Of course, for readers of this blog who are growing apple trees (i.e., for their fruit) rather than crabapples (for their appearance), a bit more attention might be necessary. Maybe a spring spraying or two of an organic fungicide. But even if you do nothing (other than rake up and compost fallen leaves and fruits), your trees will still have good years, average years and, sorry, but yes, bad ones. 

When the tree dies (yes, scab can potentially be fatal after many years of infestation), consider replacing the diseased tree with a variety that is not prone to apple scab.

It’s unfortunate that many crabapple trees very prone to scab are still commonly sold in nurseries, even though their susceptibility to the disease has been known for over 40 years. I mean, why are nurseries even producing such flawed plants? What kind of service is that to their clients?

‘Prairifire’ crabapple in bloom.
Malus ‘Prairifire’ is a crabapple that is highly resistant to apple scab. Photo: David J. Stang, Wikimedia Commons

Among the crabapple trees to avoid planting are ‘Brandywine’, ‘Hopa’ (the worst in my neck of the woods) ‘Indian Magic’, ‘Indian Summer’, ‘Profusion’ and ‘Radiant’. Among the varieties that do offer good resistance to scab are ‘Lollipop’, ‘Prairifire’, ‘Sugar Tyme’, ‘Snowdrift’ and ‘Thunderchild’. There’s a list of disease-resistant crabapples in the article 50 Disease-Resistant Crabapples.

Among apple trees, too, there are varieties very susceptible to scab (especially ‘Cortland’, ‘Empire’, ‘Gala’ and ‘McIntosh’) and ones that are quite to highly resistant, such as ‘Liberty’, ‘NovaMac’ and ‘Priscilla’. You’ll find a more complete list of apple trees resistant to most common apple diseases, including scab, in the article No Spray Apples.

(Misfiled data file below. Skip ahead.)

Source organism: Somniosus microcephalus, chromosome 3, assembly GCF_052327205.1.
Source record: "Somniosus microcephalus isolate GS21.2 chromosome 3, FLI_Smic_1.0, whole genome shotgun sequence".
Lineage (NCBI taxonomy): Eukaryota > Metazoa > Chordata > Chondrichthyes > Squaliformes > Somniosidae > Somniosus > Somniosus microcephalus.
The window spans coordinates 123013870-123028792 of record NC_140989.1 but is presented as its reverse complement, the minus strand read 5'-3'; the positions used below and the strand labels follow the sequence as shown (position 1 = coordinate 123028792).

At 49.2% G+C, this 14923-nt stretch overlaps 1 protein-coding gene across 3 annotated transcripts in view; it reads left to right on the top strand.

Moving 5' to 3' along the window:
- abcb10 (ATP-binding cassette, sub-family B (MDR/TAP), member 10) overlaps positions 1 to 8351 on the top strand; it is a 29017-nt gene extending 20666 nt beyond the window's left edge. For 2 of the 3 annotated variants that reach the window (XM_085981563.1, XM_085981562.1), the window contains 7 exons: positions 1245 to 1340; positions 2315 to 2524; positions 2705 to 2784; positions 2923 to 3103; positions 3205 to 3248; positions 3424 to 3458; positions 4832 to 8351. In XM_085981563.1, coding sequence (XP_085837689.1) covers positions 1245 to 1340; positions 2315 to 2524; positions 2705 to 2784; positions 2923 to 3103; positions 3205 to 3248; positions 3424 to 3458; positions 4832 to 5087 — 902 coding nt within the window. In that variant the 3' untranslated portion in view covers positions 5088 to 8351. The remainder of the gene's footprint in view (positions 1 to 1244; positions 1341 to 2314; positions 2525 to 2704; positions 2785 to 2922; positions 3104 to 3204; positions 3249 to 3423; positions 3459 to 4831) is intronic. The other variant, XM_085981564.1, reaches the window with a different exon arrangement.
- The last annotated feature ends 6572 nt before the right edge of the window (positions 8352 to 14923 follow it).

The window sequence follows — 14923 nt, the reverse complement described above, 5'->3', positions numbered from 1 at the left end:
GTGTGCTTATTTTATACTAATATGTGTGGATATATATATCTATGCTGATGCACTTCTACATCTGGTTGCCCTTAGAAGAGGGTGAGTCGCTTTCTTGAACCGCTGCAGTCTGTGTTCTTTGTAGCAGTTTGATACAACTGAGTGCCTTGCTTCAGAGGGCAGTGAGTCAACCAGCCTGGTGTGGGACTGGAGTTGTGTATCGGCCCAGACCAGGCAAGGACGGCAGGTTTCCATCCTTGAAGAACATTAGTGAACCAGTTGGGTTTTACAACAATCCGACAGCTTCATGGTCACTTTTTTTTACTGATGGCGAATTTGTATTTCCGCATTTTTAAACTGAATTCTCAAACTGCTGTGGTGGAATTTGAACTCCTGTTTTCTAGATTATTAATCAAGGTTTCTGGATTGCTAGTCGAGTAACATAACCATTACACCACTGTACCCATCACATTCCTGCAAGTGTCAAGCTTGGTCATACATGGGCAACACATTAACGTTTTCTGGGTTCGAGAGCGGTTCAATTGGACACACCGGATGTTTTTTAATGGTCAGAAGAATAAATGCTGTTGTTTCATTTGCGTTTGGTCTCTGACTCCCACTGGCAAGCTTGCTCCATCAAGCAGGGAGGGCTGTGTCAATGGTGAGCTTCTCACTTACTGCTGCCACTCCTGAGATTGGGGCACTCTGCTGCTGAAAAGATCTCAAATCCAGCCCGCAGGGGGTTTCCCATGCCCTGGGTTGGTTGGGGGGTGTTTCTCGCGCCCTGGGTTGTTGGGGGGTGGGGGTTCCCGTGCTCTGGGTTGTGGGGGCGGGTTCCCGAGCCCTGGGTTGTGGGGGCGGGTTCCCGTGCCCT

So, probably the best solution to apple scab disease is to learn to tolerate it … and when you decide to plant new crabapples or apples, always look for resistant varieties.

Garden writer and blogger, author of 65 gardening books, lecturer and communicator, the Laidback Gardener, Larry Hodgson, passed away in October 2022. Known for his great generosity, his thoroughness and his sense of humor, he reached several generations of amateur and professional gardeners over his 40-year career. Thanks to his son, Mathieu Hodgson, and a team of contributors, will continue its mission of demystifying gardening and making it more accessible to all.

2 comments on “Black Spots on Crabapple Leaves

  1. Aggressive dormant pruning stimulates more vigorous growth and concentrates resources for fruiting apples. It helps with flowering crabapples also, but many or most crabapples should not be pruned aggressively. They do not need to vigorously produce fruit, and bloom better with minimal pruning. (Some need structural pruning to correct structural deficiency, such as all that tangled growth.) Like say, raking debris away helps.

  2. That good timing, I was just looking at southern apples this week at:
    For highly resistant trees.